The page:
There are all kinds of criminal cases throughout America, and if you're caught breaking the law, odds are you'll have to deal with some sort of punishment as a result. For most criminal offenses, it can be understandable to guess why the penalty may differ-- for example, scraping someone's car while you're driving under the influence will have a lighter punishment than if another driver were to die under the same circumstances. In certain criminal situations, however, it seems as if the punishment to fit the crime should be more standard (or at least very similar) across the board. In murder cases specifically, it would seem as if an individual who was responsible for the premeditated death of another person would receive similar punishments across the board-- but that's not reality. Take a look at these two murder cases and discover the reason why two of the same situations were resolved in completely different ways:
Two Case Studies
The similarities in the cases are striking-- but see if you can determine which of these two women received the death penalty for their actions and which was set free after a simple three months in a mental health facility:
- Galie Owens, a woman from Tennessee suffering from battered woman's syndrome at the hands of her husband, decided one day that she had had enough of the abuse. Hiring a stranger to do the deed for her, Owens planned the death of her husband (which was carried out successfully by the hired hand).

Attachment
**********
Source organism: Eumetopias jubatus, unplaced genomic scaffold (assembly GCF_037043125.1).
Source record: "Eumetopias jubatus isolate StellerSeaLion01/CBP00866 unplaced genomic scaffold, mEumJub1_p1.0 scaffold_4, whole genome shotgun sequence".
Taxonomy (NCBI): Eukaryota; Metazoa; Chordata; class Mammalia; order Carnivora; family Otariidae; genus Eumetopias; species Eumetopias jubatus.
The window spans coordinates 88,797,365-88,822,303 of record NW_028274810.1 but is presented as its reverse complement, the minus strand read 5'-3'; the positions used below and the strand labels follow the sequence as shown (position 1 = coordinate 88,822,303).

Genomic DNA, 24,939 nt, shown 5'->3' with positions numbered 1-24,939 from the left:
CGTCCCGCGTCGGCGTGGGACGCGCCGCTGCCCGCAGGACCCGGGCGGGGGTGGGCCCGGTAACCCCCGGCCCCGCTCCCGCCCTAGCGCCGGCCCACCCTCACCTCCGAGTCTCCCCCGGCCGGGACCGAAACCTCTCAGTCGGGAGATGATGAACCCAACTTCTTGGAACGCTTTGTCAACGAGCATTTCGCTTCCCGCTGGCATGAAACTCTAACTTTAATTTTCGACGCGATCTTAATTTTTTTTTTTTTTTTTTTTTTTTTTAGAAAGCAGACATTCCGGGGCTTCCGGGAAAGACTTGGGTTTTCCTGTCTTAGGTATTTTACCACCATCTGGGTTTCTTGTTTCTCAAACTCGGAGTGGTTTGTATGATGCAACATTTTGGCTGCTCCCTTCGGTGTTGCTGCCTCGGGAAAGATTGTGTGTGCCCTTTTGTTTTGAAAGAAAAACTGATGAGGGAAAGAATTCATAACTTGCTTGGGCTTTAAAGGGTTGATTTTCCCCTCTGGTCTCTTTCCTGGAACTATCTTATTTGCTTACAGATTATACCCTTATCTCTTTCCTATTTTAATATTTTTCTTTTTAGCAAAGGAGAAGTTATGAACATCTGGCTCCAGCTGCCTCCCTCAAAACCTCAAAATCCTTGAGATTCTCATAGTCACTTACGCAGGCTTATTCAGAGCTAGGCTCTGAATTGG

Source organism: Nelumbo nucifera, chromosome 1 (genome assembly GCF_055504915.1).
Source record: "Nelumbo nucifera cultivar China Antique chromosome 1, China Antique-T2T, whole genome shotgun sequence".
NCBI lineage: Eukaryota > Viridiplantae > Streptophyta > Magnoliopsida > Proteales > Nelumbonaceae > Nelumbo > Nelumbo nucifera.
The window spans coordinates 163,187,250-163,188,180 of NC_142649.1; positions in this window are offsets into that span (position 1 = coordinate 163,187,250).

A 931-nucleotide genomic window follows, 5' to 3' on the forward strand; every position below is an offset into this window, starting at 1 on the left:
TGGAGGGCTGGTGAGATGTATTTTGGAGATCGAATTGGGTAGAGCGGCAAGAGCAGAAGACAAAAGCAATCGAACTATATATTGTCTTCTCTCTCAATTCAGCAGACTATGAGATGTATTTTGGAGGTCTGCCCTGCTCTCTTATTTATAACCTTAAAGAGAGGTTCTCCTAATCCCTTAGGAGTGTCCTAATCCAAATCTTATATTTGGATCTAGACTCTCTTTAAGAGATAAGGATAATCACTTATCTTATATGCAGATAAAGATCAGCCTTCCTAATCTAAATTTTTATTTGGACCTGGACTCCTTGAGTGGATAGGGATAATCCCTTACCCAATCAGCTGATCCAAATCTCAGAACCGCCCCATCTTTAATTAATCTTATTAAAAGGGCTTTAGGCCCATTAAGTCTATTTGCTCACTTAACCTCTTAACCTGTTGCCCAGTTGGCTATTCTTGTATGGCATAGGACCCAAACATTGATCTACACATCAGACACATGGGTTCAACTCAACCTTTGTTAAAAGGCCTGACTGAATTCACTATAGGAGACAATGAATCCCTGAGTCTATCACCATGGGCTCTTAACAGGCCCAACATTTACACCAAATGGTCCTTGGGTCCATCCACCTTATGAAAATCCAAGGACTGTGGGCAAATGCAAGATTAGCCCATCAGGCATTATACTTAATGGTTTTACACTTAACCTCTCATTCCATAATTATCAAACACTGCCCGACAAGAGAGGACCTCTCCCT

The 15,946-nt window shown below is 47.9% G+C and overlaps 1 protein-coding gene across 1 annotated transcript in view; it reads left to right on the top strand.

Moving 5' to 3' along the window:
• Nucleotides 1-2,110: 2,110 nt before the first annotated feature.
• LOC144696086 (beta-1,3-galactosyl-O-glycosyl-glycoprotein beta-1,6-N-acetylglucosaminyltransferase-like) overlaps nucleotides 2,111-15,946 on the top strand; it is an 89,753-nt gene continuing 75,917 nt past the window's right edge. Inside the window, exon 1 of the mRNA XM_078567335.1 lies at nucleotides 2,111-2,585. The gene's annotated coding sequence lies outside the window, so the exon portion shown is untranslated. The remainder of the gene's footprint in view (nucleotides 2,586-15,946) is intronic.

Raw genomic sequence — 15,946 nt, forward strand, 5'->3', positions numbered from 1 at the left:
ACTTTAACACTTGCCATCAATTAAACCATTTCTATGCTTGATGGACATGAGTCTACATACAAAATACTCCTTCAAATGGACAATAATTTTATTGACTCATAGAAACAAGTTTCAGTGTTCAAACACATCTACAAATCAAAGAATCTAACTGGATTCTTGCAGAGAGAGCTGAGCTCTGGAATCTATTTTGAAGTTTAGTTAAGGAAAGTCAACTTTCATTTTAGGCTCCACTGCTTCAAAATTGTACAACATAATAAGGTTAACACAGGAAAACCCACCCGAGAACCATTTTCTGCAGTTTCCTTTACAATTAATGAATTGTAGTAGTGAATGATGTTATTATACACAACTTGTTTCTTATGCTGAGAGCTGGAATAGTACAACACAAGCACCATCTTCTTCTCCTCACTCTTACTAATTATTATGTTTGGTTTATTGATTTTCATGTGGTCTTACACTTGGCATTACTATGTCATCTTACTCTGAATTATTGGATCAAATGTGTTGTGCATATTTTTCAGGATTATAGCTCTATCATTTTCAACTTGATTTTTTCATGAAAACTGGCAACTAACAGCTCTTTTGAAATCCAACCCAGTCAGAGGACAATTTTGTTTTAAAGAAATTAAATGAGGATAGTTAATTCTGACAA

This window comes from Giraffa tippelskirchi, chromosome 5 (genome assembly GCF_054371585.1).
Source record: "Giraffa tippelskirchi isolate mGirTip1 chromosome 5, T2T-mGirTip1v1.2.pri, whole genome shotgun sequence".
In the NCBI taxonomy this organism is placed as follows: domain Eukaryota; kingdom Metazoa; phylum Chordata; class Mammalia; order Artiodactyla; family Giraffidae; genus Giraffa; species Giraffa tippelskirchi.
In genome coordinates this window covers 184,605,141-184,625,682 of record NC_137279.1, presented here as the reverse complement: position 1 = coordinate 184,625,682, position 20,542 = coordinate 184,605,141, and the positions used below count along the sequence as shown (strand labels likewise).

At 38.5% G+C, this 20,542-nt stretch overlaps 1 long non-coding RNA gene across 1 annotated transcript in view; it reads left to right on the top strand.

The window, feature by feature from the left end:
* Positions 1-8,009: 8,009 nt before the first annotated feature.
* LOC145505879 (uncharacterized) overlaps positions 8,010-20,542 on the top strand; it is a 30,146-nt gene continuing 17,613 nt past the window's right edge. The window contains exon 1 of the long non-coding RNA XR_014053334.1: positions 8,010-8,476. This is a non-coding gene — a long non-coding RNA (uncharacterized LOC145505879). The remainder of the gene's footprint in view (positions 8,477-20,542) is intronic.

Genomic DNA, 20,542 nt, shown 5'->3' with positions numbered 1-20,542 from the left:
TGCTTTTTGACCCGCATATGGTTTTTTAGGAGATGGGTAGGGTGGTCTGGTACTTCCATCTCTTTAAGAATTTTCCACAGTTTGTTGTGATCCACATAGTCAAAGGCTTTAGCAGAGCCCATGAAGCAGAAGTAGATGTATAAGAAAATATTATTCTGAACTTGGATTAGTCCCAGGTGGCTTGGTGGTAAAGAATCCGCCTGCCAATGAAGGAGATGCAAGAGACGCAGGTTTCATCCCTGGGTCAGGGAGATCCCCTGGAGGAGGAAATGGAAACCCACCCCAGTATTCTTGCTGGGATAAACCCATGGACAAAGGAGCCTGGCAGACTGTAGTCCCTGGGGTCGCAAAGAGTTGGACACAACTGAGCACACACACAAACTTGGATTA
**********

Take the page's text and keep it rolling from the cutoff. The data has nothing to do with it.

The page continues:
- Mary Winkler, also of Tennessee and suffering from the same syndrome, decided that the abuse she had taken from her husband had gone too far... so she shot him in the back with a shotgun.
Three Months Versus the Death Penalty
Have you decided which woman received the death penalty and which only received three months in a mental health facility? Most people would guess that Winkler, the one who killed her husband with her own hand, would receive the higher punishment-- but in actuality, it's the exact opposite. The difference in the cases has little to do with the details of the actual murder, and everything to do with the pleas each woman made in court. By pleading not guilty due to her status as a battered wife, Winkler was able to essentially claim a mental health condition and receive a much lower punishment. On the other hand, Owens was not able to work out a plea deal with the prosecutor, gaining her a spot on death row.
Navigating Your Criminal Case
So what's the moral of the story when it comes to your own criminal conviction case? These true and nearly identical stories serve as an important reminder that having a strong attorney to help you navigate your case is vital if you hope to receive the best possible conviction. While the details of your case are important, the final judgement may come down to accepting a plea deal or finding other ways to avoid huge penalties-- and no one knows better than your lawyer such as Spaulding & Kitzler, LLC how to do that.